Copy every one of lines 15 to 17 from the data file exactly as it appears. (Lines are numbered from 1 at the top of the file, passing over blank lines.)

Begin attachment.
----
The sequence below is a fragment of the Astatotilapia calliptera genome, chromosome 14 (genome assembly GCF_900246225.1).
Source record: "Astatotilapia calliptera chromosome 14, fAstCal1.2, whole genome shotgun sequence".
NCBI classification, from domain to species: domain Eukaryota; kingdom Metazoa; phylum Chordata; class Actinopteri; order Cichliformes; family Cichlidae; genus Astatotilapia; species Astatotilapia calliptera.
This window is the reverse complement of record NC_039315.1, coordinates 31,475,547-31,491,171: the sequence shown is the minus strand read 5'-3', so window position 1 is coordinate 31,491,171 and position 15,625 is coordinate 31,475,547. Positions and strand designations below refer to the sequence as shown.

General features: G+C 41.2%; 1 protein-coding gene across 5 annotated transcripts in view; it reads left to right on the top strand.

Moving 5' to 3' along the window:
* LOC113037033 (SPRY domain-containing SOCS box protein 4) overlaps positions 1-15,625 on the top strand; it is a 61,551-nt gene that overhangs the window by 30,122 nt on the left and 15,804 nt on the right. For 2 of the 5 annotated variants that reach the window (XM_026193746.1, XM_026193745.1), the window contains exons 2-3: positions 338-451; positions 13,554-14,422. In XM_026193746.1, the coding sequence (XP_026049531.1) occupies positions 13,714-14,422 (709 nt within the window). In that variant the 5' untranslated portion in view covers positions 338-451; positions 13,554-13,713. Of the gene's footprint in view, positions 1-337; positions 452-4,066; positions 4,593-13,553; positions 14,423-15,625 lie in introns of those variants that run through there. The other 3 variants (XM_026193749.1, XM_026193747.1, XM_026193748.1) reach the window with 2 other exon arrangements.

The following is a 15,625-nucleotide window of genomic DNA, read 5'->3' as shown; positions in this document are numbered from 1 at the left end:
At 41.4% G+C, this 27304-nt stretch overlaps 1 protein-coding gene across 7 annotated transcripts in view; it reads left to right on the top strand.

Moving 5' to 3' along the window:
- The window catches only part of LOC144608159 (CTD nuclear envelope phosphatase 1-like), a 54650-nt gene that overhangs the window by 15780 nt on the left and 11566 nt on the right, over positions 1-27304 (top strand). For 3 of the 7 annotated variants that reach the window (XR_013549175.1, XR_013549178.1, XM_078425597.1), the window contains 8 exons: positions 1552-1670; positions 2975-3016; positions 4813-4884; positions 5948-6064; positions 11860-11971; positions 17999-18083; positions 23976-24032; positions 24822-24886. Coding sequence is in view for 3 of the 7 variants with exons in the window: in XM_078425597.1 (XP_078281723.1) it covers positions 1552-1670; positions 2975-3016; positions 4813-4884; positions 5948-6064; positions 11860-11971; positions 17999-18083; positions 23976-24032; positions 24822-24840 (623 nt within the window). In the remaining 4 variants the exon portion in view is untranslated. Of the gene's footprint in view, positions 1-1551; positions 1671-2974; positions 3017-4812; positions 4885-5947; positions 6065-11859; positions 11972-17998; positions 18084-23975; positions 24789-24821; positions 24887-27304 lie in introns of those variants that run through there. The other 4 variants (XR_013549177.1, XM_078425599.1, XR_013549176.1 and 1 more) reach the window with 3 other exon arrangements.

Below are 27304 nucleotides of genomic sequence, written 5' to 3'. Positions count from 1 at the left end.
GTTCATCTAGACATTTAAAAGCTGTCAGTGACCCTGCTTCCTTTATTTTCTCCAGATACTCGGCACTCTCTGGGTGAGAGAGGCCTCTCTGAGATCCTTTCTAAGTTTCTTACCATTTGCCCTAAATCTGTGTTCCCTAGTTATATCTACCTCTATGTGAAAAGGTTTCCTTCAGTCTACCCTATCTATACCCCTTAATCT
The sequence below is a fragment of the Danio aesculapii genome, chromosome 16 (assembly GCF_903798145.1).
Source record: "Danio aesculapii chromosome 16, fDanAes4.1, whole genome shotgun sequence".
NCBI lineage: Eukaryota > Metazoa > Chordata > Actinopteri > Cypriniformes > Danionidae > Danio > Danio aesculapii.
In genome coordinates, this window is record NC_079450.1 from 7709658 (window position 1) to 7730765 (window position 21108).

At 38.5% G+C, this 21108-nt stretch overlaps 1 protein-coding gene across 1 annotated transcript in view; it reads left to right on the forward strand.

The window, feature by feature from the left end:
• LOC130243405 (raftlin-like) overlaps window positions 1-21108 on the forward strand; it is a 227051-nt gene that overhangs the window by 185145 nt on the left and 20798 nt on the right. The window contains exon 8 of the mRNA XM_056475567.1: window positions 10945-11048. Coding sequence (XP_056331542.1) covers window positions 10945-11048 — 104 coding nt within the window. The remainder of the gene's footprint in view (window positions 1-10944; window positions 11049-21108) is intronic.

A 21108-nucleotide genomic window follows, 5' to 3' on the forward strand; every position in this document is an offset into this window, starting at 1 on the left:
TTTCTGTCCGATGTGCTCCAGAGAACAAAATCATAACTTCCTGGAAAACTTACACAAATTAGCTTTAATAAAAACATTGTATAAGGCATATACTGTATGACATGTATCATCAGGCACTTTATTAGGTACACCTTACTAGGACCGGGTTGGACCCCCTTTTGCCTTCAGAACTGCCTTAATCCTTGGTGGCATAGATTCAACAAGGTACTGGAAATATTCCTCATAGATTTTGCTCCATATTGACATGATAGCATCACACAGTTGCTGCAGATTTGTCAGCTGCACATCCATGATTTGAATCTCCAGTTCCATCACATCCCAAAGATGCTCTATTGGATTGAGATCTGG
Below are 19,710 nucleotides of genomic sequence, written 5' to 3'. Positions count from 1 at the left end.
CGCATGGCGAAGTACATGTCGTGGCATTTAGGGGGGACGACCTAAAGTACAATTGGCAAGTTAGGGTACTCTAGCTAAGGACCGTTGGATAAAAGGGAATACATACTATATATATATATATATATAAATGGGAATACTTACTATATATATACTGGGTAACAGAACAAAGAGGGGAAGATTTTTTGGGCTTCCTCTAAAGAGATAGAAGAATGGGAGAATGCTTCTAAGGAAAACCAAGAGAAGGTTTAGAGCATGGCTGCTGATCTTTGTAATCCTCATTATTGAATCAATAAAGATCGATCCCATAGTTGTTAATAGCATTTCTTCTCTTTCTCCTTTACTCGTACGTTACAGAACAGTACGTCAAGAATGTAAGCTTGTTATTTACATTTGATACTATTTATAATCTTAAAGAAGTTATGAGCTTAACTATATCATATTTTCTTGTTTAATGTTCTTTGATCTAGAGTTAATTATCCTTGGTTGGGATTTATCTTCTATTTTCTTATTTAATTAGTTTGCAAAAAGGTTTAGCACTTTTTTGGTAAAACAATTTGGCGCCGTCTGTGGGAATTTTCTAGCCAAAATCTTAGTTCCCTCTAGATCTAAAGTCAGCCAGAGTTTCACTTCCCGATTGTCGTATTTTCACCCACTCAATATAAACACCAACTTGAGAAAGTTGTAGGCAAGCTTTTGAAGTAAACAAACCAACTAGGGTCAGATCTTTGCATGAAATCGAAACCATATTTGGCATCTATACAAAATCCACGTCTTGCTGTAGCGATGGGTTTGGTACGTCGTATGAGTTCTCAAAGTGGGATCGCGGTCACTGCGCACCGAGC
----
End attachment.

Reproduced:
Source record: "Danio aesculapii chromosome 16, fDanAes4.1, whole genome shotgun sequence".
NCBI lineage: Eukaryota > Metazoa > Chordata > Actinopteri > Cypriniformes > Danionidae > Danio > Danio aesculapii.
In genome coordinates, this window is record NC_079450.1 from 7709658 (window position 1) to 7730765 (window position 21108).